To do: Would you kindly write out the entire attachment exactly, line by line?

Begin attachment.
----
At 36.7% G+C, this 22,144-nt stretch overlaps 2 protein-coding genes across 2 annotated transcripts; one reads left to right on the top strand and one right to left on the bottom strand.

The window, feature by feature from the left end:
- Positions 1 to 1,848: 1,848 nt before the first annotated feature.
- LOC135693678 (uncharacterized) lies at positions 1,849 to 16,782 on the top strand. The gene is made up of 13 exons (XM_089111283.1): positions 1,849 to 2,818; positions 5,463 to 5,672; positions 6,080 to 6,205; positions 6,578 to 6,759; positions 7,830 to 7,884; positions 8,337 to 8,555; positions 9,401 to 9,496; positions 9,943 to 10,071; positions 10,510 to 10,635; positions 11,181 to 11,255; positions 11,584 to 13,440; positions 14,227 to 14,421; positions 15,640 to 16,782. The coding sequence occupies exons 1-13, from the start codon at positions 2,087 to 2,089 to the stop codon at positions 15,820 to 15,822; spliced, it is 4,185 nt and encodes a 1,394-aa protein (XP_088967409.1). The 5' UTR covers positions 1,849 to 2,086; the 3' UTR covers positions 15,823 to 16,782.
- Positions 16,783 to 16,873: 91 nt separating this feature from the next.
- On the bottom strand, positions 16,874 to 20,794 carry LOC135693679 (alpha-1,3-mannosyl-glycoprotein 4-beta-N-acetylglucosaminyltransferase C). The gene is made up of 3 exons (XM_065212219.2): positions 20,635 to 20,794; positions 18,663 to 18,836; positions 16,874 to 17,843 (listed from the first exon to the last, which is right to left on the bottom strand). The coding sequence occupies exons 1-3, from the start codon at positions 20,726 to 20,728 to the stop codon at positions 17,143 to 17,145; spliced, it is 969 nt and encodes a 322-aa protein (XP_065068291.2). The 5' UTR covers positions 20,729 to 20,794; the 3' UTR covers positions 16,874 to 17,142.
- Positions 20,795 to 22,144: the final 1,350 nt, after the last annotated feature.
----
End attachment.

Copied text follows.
At 36.7% G+C, this 22,144-nt stretch overlaps 2 protein-coding genes across 2 annotated transcripts; one reads left to right on the top strand and one right to left on the bottom strand.

The window, feature by feature from the left end:
- Positions 1 to 1,848: 1,848 nt before the first annotated feature.
- LOC135693678 (uncharacterized) lies at positions 1,849 to 16,782 on the top strand. The gene is made up of 13 exons (XM_089111283.1): positions 1,849 to 2,818; positions 5,463 to 5,672; positions 6,080 to 6,205; positions 6,578 to 6,759; positions 7,830 to 7,884; positions 8,337 to 8,555; positions 9,401 to 9,496; positions 9,943 to 10,071; positions 10,510 to 10,635; positions 11,181 to 11,255; positions 11,584 to 13,440; positions 14,227 to 14,421; positions 15,640 to 16,782. The coding sequence occupies exons 1-13, from the start codon at positions 2,087 to 2,089 to the stop codon at positions 15,820 to 15,822; spliced, it is 4,185 nt and encodes a 1,394-aa protein (XP_088967409.1). The 5' UTR covers positions 1,849 to 2,086; the 3' UTR covers positions 15,823 to 16,782.
- Positions 16,783 to 16,873: 91 nt separating this feature from the next.
- On the bottom strand, positions 16,874 to 20,794 carry LOC135693679 (alpha-1,3-mannosyl-glycoprotein 4-beta-N-acetylglucosaminyltransferase C). The gene is made up of 3 exons (XM_065212219.2): positions 20,635 to 20,794; positions 18,663 to 18,836; positions 16,874 to 17,843 (listed from the first exon to the last, which is right to left on the bottom strand). The coding sequence occupies exons 1-3, from the start codon at positions 20,726 to 20,728 to the stop codon at positions 17,143 to 17,145; spliced, it is 969 nt and encodes a 322-aa protein (XP_065068291.2). The 5' UTR covers positions 20,729 to 20,794; the 3' UTR covers positions 16,874 to 17,142.
- Positions 20,795 to 22,144: the final 1,350 nt, after the last annotated feature.